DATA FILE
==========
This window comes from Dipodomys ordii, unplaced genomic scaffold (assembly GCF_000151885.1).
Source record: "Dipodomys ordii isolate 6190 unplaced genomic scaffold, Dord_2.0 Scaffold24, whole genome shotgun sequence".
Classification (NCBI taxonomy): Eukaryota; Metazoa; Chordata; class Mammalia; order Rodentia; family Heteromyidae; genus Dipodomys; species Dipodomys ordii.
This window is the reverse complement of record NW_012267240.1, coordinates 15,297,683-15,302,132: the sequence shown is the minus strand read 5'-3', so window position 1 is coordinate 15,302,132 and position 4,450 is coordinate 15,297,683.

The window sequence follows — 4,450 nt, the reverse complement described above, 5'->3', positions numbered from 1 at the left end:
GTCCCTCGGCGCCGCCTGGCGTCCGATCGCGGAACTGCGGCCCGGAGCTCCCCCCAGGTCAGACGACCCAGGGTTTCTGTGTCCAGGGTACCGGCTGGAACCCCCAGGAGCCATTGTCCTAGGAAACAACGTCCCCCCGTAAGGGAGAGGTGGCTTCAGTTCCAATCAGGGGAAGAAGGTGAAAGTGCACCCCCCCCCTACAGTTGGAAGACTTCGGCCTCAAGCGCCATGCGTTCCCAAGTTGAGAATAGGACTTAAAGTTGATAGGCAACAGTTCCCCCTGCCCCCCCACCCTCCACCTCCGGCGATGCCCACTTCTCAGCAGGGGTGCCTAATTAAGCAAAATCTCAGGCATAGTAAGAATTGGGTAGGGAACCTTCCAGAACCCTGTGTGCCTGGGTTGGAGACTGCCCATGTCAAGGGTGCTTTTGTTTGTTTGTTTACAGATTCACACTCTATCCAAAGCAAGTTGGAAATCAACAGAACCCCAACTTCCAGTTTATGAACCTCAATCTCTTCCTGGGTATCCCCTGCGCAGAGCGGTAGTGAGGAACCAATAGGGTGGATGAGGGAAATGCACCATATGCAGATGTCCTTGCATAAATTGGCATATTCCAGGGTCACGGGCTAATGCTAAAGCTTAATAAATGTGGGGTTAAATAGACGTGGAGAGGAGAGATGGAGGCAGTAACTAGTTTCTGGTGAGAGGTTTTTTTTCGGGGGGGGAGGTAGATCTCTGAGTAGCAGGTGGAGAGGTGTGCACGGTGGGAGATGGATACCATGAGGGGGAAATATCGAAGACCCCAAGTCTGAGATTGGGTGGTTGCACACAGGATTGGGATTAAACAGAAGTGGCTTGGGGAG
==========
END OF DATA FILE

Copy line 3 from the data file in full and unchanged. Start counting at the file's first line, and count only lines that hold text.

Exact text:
Classification (NCBI taxonomy): Eukaryota; Metazoa; Chordata; class Mammalia; order Rodentia; family Heteromyidae; genus Dipodomys; species Dipodomys ordii.